Matrena Vakhrusheva

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Matrena Vakhrusheva
Matrena Vakhrusheva.png
Native name
Матрена Панкратьевна Вахрушевa
Матрёна Панкратьевна Вахрушевa
Born
Matrena Pankratjevna Vakhrusheva

(1918-04-12)12 April 1918
Died1 January 2000(2000-01-01) (aged 81)
NationalityRussian
Other namesMatrona Pankratjevna Vakhrusheva; Matrena Pankratievna Vakhrusheva-Balandina
Occupationlinguist, writer
Years active1937-1995
Spouse(s)Alexei Nikolayevich Balandin

Matrena Vakhrusheva (Russian: Матрена Панкратьевна Вахрушевa also Russian: Матрёна Панкратьевна Вахрушевa) 12 April 1918-1 January 2000) was a Mansi linguist, philologist and writer. She is considered a pioneer in the development of Mansi literature and orthography for the Mansi language. She was the first Mansi woman to earn a scientific degree and co-wrote the first Mansi-Russian dictionary.

Early life[edit]

Matrena Pankratjevna Vakhrusheva was born on 12 April 1918 in Kharmpavyl [ru] in the Kondinsky District of the Ostyak–Vogul National Okrug of Soviet Russia to Ekaterina Semenovna (née Alagulova) and Pankratia Mikhailovich Vakhrushev. The family of six children were raised on their ancestral lands, where their father engaged in farming, raising cattle, horses, and Siberian huskies. Prior to her marriage, Vakhrusheva's mother had worked in domestic service to the merchant Popov family in Nakhrachi. At 9, Vakhrusheva began attending school at the public school. The teacher, Kapitolina Andreevna taught in a one-room school with children of a broad range of ages. While she taught them Russian language, reading and writing, Adnreevna studied Mansi, to enable her to communicate better with her students. By the end of the year, a new school was built which included music and drama courses. After finishing elementary school, Vakhrusheva and her brother Andrei were sent to Nakhrachi to attend a seven-year secondary school.[1]

With the advent of the Great Depression, collectivization of farming, anti-kulak campaign and purges of the 1930s, the family were forcibly separated and their movable goods redistributed. Pankratia, as "the son of a kulak", was able to keep the ancestral land to feed his family, but had to move to various villages around Tobolsk, while Ekaterina cared for the younger children in Kharmpavyl. The family would not be reunited until 1943, when Ekaterina died. In 1933, Vakhrusheva and Andrei moved to Ostyako-Vogulsk, so that she could study at the newly established normal school. Encouraged by her instructors, Victoria Senkevich and Ilya Gudkov, she joined a group of students who actively worked write literary works and collect folklore and ethnographic material for publication in the newspaper Советский Север (Soviet North).[1][2]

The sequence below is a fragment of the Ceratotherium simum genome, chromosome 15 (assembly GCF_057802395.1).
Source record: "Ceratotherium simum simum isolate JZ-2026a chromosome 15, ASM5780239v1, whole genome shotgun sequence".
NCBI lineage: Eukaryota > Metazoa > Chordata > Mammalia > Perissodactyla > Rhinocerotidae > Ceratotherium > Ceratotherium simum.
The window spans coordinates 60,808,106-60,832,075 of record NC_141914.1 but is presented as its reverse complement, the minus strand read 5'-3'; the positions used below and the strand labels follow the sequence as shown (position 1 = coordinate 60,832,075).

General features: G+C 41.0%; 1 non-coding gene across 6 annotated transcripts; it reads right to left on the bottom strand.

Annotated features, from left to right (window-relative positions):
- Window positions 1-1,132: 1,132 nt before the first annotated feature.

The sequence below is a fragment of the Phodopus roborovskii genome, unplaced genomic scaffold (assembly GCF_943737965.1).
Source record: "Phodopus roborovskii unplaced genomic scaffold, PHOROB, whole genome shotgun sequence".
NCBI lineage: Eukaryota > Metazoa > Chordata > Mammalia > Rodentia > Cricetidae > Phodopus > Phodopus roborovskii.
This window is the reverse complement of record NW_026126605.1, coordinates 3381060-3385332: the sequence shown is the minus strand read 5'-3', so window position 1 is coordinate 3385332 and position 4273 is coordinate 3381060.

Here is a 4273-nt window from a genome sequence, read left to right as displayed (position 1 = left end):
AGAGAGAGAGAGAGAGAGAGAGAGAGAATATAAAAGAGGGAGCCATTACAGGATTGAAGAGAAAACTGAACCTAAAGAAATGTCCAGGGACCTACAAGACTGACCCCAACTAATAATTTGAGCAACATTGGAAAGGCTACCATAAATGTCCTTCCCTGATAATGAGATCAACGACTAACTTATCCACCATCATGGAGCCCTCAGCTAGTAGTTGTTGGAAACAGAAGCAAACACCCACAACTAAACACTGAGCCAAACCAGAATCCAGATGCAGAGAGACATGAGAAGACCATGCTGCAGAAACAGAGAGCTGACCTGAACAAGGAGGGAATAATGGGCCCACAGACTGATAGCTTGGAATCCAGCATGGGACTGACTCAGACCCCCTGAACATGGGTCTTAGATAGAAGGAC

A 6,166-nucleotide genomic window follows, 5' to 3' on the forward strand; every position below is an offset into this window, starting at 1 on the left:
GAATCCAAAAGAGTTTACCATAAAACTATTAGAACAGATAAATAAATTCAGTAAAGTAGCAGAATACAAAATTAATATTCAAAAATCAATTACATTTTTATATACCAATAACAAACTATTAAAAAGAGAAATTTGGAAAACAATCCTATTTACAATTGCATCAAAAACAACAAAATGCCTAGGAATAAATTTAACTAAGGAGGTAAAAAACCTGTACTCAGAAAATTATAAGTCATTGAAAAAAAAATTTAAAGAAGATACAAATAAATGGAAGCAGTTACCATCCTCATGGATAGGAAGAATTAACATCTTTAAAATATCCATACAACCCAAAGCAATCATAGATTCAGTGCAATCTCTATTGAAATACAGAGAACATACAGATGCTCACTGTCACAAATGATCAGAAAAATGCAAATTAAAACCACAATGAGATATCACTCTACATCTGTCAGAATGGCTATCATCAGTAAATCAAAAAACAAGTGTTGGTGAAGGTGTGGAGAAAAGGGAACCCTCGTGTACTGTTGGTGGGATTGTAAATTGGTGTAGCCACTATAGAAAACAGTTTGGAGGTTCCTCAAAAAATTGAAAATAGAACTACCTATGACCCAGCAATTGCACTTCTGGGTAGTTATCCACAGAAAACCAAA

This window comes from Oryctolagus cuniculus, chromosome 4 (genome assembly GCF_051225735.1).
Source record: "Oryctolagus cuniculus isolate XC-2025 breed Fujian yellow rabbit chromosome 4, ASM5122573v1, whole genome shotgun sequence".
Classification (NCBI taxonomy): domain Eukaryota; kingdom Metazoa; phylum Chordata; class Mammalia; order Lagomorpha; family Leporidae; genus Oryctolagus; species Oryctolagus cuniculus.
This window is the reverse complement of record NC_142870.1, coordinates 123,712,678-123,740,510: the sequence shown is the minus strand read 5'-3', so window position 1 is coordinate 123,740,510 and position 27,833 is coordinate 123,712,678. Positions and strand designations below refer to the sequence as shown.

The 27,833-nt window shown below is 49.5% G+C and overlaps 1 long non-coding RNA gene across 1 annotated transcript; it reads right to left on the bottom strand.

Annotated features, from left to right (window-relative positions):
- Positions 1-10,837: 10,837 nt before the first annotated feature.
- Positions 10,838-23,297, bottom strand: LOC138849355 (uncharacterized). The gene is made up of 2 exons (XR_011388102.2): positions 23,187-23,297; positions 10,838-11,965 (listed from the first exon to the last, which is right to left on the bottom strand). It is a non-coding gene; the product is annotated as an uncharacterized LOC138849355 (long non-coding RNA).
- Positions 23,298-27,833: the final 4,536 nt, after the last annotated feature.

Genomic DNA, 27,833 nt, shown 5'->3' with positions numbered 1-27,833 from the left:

Vakhrusheva began writing her own poems and translated some of the stories of Vladimir Korolenko, Dmitry Mamin-Sibiryak, and Alexander Pushkin into the Mansi language.[1][3] These were first published in the paper Остяко-Вогульская правда [ru] (Ostyako-Vogulsk Truth). In 1940, some of her works were included in the poetry compilation, Хантыйская и мансийская поэзия (Khanty and Mansi poetry) gathered together by Senkevich and Gudkov from their students.[2][3] As Mansi literature had an oral tradition,[2] writing poetry created complications and Vakhrusheva's style varied. When she tried to replicate Mansi lyric songs, Vakhrusheva "successfully preserved the choral measures and the inherent Mansi folk song melodic rhythms".[4] When she attempted to write using the rules of Russian poetry, her works were not as successful.[5] She graduated with honors, earning her certification to teach.[1]

Career[edit]

Vakhrusheva began teaching at a kindergarten in Evra. Wanting to continue her education, in 1938 she traveled to Leningrad and entered the Institute of the Peoples of the North. She joined the Komsomol and became secretary of the organization. When the Great Patriotic War broke out, she was sent to work as an instructor at a factory school and served as a recruiter. During the Siege of Leningrad in the day, she worked with the Sanitation squadron at the evacuation hospital and dug trenches, and at night helped extinguish bombs on building rooftops. In February 1942, the institute was evacuated to Omsk, where Vakhrusheva was assigned to work in the hospital and serve as a secretary in the criminal investigation department.[1]